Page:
It's a shame, too, because of the public view... you see random people so much. But the fact is that it's just a sheer numbers thing. You've got 7,000 random people and 200 pros. When you make that comparison it's very, very difficult to see pros consistently at the final table. I think those types of things are good for poker, that having the Cinderella story is okay. But when it's nine Cinderellas out of ten tournaments, then it ceases to be a Cinderella story.
Justin: What kind of changes would you make to the WSOP Main Event, given the opportunity?
Daniel: If I was in charge, the first thing I would do would be to raise the buy-in to either $50,000 or $100,000. The second thing I would do would be to change the format completely. I would change it from a typical tournament to a shootout style tournament in which you have to win each table that you're at. It wouldn't be a four-hour shootout, it would take like fourteen hours to win your table.
If you had, say, 8,000 players, after day one you'd have 800, then you'd have 80, eight tables of ten, and you'd do the same thing. What that does is it tests overall skill, not just ring game but short-handed as well. You can't just sit there and wait for good cards. Also, and this is the important thing, it limits the amount of chips an amateur can win off of other amateurs without ever facing a professional.
By changing it to a shootout style event, each time you win your table everyone starts all over on a level playing field. Can you imagine the odds of an amateur winning the event if he had to first beat a table of nine, then a table of nine that just won a table? Not only that, but if he wins that table, he'd have to play off against nine other guys that won two straight shootouts. Now, if guys have won two straight shootouts, you can assume one thing... they don't suck. The odds of an amateur winning under that structure would be less than 1%.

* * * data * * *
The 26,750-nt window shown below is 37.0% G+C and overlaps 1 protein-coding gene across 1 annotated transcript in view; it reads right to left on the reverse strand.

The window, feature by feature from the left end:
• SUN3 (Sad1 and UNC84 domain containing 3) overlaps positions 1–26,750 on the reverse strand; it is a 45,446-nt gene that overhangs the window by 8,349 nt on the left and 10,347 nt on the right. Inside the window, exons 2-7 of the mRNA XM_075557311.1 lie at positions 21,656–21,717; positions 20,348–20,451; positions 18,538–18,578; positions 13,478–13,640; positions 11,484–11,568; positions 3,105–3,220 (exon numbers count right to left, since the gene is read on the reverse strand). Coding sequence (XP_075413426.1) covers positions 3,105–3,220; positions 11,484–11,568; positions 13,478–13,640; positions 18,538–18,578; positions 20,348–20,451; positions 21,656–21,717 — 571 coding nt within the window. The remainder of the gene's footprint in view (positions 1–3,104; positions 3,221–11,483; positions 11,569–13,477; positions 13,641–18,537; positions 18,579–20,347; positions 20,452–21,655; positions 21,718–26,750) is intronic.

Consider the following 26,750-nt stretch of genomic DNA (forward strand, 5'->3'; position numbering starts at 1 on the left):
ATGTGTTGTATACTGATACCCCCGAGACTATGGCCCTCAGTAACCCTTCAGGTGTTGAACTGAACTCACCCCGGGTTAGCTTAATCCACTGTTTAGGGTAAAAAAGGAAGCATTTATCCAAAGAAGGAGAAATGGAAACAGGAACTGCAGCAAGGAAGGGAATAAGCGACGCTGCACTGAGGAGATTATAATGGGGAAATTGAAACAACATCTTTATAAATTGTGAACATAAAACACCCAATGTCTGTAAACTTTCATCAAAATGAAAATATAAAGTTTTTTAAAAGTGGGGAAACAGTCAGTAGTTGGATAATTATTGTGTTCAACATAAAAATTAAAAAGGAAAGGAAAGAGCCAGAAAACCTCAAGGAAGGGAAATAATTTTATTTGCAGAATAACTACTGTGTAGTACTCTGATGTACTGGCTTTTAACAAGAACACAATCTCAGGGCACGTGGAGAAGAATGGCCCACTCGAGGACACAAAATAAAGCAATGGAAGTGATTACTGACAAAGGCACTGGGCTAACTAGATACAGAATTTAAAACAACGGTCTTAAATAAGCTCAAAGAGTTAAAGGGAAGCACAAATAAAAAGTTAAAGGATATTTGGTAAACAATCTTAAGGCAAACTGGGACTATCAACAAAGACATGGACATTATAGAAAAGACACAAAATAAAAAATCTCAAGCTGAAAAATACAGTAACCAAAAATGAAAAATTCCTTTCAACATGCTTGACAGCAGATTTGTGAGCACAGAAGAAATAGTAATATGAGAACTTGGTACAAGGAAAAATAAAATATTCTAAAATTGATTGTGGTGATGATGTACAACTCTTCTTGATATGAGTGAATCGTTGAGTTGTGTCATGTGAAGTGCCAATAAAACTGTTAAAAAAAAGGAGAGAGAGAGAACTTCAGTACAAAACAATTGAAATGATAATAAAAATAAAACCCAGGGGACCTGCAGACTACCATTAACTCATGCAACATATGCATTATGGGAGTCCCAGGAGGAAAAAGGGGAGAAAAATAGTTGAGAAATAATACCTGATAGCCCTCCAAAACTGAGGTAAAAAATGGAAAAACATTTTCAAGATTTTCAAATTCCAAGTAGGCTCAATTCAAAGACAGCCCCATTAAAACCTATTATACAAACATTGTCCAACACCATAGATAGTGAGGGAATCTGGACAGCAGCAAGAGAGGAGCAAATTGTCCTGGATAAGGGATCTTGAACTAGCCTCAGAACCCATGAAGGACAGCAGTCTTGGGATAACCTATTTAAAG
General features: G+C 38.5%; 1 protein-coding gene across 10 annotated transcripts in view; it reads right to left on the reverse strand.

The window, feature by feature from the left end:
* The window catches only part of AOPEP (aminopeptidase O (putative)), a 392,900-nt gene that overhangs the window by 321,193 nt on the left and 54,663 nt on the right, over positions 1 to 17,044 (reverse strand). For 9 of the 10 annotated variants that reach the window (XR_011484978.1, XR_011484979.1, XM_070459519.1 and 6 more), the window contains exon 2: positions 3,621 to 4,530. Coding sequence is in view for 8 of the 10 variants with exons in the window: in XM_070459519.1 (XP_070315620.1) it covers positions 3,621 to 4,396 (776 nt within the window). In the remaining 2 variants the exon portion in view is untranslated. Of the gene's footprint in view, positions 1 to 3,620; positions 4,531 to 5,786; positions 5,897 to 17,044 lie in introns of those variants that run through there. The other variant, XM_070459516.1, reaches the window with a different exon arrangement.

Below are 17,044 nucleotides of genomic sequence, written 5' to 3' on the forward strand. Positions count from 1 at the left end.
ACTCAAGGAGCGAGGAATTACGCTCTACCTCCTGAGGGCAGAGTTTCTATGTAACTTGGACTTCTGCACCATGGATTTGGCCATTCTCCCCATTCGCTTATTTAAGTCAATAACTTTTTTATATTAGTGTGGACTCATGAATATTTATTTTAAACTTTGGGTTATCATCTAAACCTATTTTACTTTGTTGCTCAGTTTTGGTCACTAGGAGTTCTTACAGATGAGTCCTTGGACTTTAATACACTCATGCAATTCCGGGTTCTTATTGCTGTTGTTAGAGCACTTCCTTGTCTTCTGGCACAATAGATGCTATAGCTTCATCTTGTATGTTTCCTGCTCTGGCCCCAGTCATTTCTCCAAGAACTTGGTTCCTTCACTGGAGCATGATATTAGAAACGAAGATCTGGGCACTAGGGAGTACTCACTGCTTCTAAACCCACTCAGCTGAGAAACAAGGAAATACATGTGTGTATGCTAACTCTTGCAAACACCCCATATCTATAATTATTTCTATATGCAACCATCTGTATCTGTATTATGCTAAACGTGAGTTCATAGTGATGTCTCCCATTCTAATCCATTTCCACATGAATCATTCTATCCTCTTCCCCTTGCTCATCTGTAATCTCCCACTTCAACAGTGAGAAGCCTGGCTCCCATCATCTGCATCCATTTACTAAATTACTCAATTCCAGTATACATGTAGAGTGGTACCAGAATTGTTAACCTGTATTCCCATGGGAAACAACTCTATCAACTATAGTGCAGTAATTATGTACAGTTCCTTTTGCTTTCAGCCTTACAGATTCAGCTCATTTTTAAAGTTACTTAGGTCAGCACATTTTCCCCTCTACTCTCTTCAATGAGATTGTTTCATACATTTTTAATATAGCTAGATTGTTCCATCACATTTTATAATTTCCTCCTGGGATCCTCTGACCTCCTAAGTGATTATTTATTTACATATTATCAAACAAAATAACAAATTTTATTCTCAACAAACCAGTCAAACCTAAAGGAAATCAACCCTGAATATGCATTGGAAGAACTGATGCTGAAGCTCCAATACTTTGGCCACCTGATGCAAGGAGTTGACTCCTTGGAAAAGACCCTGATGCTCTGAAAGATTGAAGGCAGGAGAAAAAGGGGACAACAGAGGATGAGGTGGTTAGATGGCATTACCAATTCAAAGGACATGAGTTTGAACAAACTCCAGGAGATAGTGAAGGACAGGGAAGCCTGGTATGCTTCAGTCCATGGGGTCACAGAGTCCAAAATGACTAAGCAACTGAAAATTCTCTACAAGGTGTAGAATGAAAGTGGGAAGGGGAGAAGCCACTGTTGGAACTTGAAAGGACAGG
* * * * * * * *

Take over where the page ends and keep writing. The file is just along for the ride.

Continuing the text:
Justin: But isn't there still a part of you that craves winning the Main Event?
Daniel: No, I couldn't care less about winning that tournament! There's like the lowest amount of skill in that event of any tournament throughout the entire year.
I enjoy the $50,000 H.O.R.S.E event. That's a fun event because there's a high concentration of sophisticated play and sophisticated players.
Justin: So I know you're on the World Series of Poker Advisory Council. Are you pleased with the changes they made to that $50k H.O.R.S.E. event in 2007?
Daniel (chuckling): Well the whole event was my idea, so yeah I'm happy with what they've been doing with it! The other event that we're going to add this year, just to show people how cool this could be, is to add a $5,000 shootout no-limit event.
The problem with shootouts at the World Series now - they do have a couple, but they're $1,500 events and they only take about four hours to finish a table. If you have a four hour shootout, it's just a crap-shoot. But if you have a table that lasts twelve to fourteen hours, now you've got a shootout that's just a grueling test of skill.
Justin: You've recently become sponsored by PokerStars, and have always been involved with Full Contact Poker, so I'm interested to get your thoughts on the UIGEA and its effects.
Daniel: It's just so stupid! It's just so brain dead. For a government not to understand or not to see how much money could be raised for important causes, like helping those that suffered from Katrina or education... there's just so much free money to be made off of regulating something that they cannot control under any circumstances, that it's so beyond foolish for them not to take that route.
But, you know what, I don't really worry about it anymore. Poker is fine. The good news is that the US government doesn't rule the globe, so while poker may be taking hits from the UIGEA in the US, it's flourishing around the world. It's just something that can't be stopped.
Justin: Thanks for taking the time to let me pick your brain, Daniel. One last question... What do you want to be remembered for both as a person and as a poker player?
Daniel: Well, for one I'd like to be atop the record books in many areas that still compel me, and also be remembered for being a consistent winner long-term. But the best compliment I ever got in my life had nothing to do with poker. It came from my friends, who I hadn't seen in eight or nine years and said: "You haven't changed a bit."
part I | part II
Justin West played poker since the age of 17, he spent more than a year earning a living on the green felt; a modest living, to be sure, but a living nonetheless. His aim was at one point to win the WSOP main event, thus causing Hell to freeze over. However, given his penchant for sin and his extreme dislike of cold weather, Justin has put that dream to rest.